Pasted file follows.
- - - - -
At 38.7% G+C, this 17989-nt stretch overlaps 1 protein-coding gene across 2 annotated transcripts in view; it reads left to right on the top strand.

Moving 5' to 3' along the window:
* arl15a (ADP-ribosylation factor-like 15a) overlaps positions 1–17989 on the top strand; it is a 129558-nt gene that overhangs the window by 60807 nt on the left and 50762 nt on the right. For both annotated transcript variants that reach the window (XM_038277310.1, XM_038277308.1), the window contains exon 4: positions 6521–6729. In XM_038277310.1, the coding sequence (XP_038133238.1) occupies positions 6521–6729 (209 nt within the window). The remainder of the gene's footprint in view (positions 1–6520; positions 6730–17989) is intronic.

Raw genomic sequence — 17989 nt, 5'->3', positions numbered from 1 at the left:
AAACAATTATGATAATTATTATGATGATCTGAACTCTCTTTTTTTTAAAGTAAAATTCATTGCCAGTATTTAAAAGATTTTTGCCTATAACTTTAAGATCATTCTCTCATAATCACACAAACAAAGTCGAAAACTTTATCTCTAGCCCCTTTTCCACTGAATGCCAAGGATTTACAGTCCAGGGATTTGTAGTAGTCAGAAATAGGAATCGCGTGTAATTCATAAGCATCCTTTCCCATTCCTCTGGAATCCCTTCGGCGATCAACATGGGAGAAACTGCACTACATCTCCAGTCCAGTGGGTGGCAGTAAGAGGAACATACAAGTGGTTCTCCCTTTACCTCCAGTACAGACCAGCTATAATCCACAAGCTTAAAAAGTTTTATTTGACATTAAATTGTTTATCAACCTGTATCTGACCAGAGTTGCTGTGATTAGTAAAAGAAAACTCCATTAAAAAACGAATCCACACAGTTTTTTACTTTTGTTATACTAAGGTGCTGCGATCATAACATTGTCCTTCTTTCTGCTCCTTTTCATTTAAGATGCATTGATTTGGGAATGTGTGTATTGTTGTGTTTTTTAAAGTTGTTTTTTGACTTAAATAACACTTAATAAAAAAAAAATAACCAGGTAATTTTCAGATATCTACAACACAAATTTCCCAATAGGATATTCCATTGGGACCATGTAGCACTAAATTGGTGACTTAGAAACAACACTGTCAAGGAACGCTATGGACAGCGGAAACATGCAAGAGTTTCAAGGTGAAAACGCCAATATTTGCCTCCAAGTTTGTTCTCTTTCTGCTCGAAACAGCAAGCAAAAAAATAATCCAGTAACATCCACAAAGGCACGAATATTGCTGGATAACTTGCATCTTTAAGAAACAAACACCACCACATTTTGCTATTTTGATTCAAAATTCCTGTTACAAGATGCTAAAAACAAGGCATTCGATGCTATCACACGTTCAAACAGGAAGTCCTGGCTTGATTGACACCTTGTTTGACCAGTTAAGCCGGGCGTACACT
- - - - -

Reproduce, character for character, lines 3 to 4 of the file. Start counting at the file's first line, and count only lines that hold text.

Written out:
* arl15a (ADP-ribosylation factor-like 15a) overlaps positions 1–17989 on the top strand; it is a 129558-nt gene that overhangs the window by 60807 nt on the left and 50762 nt on the right. For both annotated transcript variants that reach the window (XM_038277310.1, XM_038277308.1), the window contains exon 4: positions 6521–6729. In XM_038277310.1, the coding sequence (XP_038133238.1) occupies positions 6521–6729 (209 nt within the window). The remainder of the gene's footprint in view (positions 1–6520; positions 6730–17989) is intronic.

Raw genomic sequence — 17989 nt, 5'->3', positions numbered from 1 at the left: